So as I listen to the many recordings of this creative jazz musician it brings a smile to my face as I remember the moments that each recording brings of my favorite pianist, Erroll Garner. I hope you check him out.

Born on July, 8, 1914, the great popular and jazz singer, Billy Eckstine, celebrated the centennial of his birth, and a most wonderous and celebrated singer he was. A musician, trombone player and singer,  Eckstine became the consequential singer of the Earl Hines band. He also started the first Be-Bop band in 1944 along with Dizzy Gillespie, Art Blakey, Dexter Gordon and other rising jazz stars, and fortunately that band was well recorded before its early demise.

Mr. ‘B’ as he was formally called became a solo performer in 1944, and became a household name for his stellar performances as a popular singer with many hit recordings; My Foolish Heart, I Apologize, Caravan, Blue Moon, Everything I Have Is Yours, just to name a few. As a Black popular singer, along with Nat Cole, he enjoyed celebrity status with an abundance of hit recordings in the fifties. A handsome, Black man, Billy enjoyed ‘swoon’ status from his audiences and young patrons.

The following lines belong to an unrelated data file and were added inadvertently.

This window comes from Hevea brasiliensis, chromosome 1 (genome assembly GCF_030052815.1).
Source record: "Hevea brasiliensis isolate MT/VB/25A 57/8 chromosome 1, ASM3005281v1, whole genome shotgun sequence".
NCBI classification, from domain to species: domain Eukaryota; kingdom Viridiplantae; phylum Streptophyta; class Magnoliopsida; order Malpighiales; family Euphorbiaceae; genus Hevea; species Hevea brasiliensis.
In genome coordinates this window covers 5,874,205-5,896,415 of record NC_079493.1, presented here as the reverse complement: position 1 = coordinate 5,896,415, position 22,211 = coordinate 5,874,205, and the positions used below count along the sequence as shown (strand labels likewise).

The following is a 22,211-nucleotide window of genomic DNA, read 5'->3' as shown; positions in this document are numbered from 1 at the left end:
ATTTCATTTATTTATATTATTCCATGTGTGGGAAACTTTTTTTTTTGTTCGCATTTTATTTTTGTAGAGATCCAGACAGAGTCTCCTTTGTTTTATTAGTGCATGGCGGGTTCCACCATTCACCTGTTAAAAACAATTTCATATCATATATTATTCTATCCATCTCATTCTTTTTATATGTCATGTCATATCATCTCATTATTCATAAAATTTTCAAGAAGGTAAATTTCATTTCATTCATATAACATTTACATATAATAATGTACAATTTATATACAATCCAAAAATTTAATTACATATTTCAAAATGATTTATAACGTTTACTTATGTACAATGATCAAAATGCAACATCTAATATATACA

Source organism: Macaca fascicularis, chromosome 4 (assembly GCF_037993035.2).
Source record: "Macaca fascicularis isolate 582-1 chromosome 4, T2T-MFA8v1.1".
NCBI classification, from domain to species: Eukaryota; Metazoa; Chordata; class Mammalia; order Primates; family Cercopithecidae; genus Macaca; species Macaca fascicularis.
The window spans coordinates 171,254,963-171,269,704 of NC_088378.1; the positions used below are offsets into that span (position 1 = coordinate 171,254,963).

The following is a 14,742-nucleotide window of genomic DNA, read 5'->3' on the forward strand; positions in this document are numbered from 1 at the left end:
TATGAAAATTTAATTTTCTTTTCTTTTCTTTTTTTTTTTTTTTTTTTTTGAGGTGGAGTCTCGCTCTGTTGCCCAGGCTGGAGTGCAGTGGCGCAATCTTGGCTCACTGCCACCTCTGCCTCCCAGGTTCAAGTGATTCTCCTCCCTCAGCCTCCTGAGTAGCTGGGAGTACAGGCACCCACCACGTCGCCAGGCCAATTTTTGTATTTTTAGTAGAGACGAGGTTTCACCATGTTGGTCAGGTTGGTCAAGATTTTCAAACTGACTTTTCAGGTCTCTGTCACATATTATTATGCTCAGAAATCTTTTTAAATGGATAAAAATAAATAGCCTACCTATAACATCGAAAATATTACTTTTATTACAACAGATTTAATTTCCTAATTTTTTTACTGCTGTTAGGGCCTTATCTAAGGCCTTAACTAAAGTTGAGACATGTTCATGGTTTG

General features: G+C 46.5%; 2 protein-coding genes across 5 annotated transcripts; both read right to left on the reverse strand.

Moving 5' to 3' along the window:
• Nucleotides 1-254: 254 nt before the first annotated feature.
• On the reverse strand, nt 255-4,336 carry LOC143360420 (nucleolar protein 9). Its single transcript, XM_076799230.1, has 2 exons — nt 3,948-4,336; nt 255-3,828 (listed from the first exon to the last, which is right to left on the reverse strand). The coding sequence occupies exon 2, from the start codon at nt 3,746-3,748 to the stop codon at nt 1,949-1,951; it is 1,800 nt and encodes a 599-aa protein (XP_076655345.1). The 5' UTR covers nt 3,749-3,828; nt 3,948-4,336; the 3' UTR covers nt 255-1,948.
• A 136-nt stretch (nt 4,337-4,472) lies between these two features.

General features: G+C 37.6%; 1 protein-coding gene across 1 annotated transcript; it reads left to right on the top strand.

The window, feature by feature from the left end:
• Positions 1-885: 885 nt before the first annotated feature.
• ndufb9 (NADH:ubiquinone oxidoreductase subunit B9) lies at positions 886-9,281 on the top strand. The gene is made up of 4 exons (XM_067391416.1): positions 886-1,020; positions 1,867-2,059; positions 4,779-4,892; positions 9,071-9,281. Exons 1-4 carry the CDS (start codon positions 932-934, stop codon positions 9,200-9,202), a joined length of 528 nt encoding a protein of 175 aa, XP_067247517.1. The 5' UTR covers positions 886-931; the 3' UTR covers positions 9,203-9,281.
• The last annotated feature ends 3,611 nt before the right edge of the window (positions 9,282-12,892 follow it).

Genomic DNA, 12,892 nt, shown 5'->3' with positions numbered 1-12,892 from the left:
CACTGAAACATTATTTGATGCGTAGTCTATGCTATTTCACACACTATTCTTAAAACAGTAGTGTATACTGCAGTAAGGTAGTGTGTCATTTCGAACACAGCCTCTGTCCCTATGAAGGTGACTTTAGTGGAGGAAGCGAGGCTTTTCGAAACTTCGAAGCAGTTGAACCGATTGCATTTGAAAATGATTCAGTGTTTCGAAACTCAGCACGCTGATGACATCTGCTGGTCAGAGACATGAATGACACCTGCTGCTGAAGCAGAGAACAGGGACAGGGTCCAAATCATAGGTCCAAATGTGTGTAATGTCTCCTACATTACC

Outstanding performances included personal appearances and recordings with the Count Basie Band, the inclusion of repertoire choices with the Ellington compositions. His work with singer, Sarah Vaughan, his band companion and personal friend, in the early Earl Hines days, are also important to mention as he did many recordings and ‘live’ appearances with Sarah. He even had movie aspirations and was included in that genre as well.

It’s important to note, that Eckstine who was considered a fashion icon, became famous for his Mr ‘B’ Collar that became a fashionable statement worn by many when he was highly popular..

Billy passed away on March 8, 1993, but his musical legacy lingers on and his recordings are still available for all to enjoy.